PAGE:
German Social Security Ghetto Pension – ZRBG

German Social Security Ghetto Pension – ZRBG

German government Social Security pensions have been available since 1997 to Holocaust survivors who were employed for some form of wages during their internment in Nazi ghettos annexed to the Third Reich. The law, formally known by its German acronym of ZRBG, was expanded in 2002. Although this is not a Claims Conference program, the organization campaigns for its improved implementation so that all eligible survivors are recognized.   

Learn more on the German Pension Service’s ZRBG website.

Initially, most applicants were rejected due to local authorities’ misinterpretation of eligibility criteria. A 2009 Federal Court ruling allowed for denied applications to be reconsidered under a broader definition of “remuneration” received in the ghetto, but in 2012, Germany’s highest social court ruled that payments could only be retroactive up to four years. 

In 2013, the Claims Conference successfully pushed for retroactive payments to be included in the coalition agreement establishing the new German government.  In early 2014, the German Labor Ministry proposed an amendment to ZRBG legislation that would grant retroactive payments dating to 1997 to all recipients.  The Bundestag passed it in June 2014. 

Learn more about the payments retroactive to 1997.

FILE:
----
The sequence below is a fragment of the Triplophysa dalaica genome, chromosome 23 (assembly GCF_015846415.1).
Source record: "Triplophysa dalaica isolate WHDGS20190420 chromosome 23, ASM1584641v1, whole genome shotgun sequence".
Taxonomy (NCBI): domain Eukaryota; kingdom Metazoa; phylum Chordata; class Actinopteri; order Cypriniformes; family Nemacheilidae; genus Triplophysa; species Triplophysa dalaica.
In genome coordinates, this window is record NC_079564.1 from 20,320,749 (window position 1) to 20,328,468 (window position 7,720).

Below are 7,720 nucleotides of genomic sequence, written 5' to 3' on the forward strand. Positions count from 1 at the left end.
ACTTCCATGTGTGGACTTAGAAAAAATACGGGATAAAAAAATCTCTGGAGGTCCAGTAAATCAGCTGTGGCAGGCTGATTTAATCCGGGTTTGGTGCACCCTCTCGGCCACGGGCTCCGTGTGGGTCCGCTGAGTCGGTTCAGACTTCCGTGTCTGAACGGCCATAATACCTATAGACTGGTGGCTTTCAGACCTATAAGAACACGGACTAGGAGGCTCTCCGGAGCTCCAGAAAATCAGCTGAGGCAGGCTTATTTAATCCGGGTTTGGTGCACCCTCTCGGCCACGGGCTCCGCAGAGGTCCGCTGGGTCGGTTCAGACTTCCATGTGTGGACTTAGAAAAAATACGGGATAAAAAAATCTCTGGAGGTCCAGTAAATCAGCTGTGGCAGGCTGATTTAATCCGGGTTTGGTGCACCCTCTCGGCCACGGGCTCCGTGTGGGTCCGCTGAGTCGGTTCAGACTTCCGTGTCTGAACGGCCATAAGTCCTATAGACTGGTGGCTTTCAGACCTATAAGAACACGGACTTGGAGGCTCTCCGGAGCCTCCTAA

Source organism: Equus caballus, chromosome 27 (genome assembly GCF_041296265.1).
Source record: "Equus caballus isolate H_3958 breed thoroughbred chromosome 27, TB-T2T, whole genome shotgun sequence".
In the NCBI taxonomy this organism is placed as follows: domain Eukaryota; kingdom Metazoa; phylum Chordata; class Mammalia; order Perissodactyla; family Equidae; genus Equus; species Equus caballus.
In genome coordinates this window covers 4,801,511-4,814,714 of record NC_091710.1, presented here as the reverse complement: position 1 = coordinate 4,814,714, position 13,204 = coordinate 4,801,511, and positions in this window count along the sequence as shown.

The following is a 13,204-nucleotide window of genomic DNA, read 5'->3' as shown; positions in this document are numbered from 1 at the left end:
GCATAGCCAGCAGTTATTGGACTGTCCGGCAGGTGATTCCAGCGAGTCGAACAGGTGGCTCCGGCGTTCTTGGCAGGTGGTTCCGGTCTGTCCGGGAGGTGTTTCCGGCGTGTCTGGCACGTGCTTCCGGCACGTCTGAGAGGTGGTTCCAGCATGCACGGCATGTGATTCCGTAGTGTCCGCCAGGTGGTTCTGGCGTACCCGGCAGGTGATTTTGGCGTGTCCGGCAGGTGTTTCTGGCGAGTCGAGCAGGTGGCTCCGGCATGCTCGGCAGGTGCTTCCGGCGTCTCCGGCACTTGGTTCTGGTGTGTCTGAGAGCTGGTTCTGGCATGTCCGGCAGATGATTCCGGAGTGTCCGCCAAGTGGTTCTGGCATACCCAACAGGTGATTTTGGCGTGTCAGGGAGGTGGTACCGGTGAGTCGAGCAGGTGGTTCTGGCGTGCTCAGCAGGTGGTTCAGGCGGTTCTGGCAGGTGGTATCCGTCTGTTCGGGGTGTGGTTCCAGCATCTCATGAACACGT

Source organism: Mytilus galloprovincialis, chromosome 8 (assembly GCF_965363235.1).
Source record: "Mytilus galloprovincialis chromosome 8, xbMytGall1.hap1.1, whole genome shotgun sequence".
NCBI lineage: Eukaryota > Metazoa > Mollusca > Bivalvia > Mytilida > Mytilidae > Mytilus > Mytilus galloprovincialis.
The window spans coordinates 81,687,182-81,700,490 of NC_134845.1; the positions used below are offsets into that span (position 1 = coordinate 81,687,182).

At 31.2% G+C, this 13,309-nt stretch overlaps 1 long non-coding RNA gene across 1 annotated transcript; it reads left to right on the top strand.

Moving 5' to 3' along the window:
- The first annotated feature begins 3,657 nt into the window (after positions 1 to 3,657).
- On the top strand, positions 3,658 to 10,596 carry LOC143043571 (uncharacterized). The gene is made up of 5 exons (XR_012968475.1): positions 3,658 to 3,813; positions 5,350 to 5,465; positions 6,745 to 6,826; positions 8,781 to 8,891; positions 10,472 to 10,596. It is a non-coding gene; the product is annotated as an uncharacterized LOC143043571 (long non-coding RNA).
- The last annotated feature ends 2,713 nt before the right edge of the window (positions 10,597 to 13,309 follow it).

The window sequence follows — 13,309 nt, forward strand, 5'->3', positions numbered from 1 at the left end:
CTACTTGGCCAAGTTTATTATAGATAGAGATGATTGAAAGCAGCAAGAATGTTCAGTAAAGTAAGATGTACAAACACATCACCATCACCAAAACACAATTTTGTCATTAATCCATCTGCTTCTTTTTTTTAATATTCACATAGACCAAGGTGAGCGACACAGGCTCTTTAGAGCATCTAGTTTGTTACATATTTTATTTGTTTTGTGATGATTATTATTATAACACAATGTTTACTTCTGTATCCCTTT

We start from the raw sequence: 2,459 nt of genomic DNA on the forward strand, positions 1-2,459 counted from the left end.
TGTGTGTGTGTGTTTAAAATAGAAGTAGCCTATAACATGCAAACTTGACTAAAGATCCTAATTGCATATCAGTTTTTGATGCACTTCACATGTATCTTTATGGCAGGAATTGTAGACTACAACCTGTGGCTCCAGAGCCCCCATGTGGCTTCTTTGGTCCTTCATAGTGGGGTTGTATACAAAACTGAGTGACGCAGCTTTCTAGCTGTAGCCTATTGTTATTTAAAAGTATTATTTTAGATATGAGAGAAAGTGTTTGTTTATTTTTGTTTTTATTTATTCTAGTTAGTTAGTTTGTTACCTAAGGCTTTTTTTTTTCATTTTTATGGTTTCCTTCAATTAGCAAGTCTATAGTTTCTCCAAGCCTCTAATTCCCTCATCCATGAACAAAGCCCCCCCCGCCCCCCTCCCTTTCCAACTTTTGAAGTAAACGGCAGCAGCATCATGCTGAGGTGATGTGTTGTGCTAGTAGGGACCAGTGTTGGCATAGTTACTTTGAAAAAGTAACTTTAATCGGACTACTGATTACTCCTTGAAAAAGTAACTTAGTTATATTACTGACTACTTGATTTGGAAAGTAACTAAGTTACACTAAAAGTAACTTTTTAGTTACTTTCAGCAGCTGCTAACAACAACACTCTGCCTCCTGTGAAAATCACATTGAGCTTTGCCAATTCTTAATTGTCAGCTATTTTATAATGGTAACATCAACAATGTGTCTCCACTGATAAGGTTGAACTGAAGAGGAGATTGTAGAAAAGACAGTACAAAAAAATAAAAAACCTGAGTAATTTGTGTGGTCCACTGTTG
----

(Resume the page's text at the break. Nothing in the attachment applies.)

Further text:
Status of Re-Opened Applications for German Social Security Payments for Work in Ghettos

Total of reopened cases

Approvals

Application withdrawn

Rejections

Cannot be resolved*

January 12, 2012

56,753

25,153

375

14,322

16,903

*These include decision deferrals and claims closed after contact with claimants or legal successors failed.

The Claims Conference is not involved in the administration, implementation or processing of applications for the Ghetto Pension or the Ghetto Fund. The information presented herein is intended for information purposes only and solely as a general guide. The information is not intended as legal advice. It is a summary of specific issues and does not represent a definitive or complete statement of the programs and policies of the agencies or governments mentioned. The information may not address the special needs, interests and circumstances of individual recipients. Individual situations differ and recipients are urged to seek individual advice. Individuals seeking specific information on a program are urged to contact the relevant program or to consult their social service agency or help center representative. While the Claims Conference provides information on a general basis to various help and assistance centers, each help and assistance center is solely responsible for the advice provided by it. To the best of our knowledge the information is correct as of the date of this document and this information may change subsequent to the said date – July 23, 2014